sagar shroff wrote:When we assign something like this
The Compiler will give error because addition of two a+b will result into integer... It needs to be cast like this c=(int)a+b;
That's fine i understood this.But when i tried something like this
final byte a=1;
final byte b=2;
It compiled without the cast.
CAN SOMEONE EXPLAIN ME THIS ???
In the first case, the compiler can not be certain that the addition will result in a value small enough to be held in a byte. So the cast is required. In the second case, a and b are declared final. The compiler knows their values, and thus knows that a byte can hold the sum. So no cast is required.
Sagar...Dennis's explanation is perfect...This line of code is called a compile-time-constant. And as Dennis said the keyword final makes the compiler aware of its values and has a guarantee of the expressions result. The case is NOT the same for objects.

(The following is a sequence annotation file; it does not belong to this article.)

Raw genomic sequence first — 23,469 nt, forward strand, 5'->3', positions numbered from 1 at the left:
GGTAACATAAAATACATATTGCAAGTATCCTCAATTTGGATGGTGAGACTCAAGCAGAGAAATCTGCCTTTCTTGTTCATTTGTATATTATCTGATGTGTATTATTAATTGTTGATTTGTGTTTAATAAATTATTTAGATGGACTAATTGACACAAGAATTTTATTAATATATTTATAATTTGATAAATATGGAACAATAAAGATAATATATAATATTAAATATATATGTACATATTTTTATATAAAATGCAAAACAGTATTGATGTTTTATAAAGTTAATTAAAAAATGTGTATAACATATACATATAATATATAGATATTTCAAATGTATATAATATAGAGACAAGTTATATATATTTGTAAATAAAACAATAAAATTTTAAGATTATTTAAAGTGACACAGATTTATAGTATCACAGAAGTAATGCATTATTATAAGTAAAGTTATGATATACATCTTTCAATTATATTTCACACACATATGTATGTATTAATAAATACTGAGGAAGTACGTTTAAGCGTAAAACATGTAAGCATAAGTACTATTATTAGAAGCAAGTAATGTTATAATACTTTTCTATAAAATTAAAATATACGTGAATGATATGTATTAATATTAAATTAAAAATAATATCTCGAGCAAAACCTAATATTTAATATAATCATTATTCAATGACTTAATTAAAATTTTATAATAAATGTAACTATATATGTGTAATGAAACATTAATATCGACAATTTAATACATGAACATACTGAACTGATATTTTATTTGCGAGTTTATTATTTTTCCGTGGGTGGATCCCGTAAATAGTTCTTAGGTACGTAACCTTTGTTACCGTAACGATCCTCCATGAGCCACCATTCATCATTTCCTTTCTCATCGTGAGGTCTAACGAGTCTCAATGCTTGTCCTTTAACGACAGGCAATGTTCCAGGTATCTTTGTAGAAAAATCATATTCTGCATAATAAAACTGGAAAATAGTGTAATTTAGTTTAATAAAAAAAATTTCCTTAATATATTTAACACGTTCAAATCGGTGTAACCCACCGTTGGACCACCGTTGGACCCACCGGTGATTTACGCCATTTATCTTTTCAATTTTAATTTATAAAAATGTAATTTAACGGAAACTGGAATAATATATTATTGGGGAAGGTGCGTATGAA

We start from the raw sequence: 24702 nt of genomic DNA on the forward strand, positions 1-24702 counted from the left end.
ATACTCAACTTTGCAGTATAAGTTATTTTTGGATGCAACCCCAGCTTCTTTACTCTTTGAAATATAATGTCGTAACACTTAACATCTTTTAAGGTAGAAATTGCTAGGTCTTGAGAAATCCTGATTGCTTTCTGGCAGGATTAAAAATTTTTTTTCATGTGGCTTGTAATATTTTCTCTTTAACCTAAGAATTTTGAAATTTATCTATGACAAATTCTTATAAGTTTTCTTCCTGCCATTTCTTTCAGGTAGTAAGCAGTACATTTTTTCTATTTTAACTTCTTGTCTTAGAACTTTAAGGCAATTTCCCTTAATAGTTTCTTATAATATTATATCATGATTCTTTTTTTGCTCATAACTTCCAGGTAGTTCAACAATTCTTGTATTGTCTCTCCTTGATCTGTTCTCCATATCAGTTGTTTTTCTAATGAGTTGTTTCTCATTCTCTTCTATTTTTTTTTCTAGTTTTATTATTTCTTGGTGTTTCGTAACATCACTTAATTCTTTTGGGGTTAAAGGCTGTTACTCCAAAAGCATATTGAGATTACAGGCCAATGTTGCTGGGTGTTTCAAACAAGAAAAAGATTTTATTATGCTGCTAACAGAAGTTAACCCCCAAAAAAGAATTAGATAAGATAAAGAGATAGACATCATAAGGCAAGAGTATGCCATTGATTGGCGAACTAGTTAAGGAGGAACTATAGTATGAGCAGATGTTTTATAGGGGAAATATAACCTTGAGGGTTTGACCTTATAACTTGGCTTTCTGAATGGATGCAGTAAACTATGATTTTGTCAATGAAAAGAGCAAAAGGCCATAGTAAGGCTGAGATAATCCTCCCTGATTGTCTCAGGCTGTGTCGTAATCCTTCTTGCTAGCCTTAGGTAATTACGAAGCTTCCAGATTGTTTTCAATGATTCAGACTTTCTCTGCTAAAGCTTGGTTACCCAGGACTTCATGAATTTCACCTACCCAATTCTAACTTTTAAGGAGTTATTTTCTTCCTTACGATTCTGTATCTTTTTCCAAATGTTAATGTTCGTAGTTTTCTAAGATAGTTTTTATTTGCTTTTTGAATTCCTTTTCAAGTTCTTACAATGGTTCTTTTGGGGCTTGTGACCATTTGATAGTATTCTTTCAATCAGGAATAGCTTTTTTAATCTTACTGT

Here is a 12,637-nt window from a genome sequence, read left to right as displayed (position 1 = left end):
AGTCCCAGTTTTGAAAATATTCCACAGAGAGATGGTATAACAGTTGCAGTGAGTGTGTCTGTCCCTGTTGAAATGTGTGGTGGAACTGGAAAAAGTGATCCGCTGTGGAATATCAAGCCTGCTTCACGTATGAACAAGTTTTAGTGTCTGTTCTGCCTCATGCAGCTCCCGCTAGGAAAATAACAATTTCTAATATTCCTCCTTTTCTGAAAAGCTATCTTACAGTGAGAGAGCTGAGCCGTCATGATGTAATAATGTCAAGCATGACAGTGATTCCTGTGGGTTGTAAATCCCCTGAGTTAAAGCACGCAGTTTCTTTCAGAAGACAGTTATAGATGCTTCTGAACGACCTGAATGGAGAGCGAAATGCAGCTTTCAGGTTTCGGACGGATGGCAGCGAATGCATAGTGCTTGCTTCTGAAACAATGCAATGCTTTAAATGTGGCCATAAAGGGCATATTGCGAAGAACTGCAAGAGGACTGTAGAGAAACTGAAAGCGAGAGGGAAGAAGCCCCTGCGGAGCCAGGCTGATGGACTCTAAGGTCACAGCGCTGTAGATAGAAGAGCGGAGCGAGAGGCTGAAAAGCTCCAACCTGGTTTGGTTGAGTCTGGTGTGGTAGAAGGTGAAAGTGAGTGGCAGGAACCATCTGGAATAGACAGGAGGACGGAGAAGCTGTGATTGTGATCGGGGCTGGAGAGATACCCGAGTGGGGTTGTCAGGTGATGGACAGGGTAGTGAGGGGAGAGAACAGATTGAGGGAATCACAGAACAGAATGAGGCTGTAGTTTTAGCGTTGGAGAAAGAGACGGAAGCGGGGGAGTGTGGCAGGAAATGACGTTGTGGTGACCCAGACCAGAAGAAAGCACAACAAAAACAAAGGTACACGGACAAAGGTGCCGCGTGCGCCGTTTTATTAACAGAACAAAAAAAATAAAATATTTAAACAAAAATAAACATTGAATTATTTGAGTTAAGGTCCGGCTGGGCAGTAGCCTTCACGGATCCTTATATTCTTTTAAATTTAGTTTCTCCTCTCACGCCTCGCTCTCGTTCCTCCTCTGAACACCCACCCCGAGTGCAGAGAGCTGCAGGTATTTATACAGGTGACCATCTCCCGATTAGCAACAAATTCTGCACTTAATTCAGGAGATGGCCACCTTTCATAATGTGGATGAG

In Your Pursuit Towards Certification, NEVER Give Up.
Try the two examples below. They are based on the ideas already
discussed. The first compiles without error because the compiler
knows that the result is 127, the maximum allowed value for b3. But in the second example, the result is 128 which is too big for b6. So the
compiler show an error.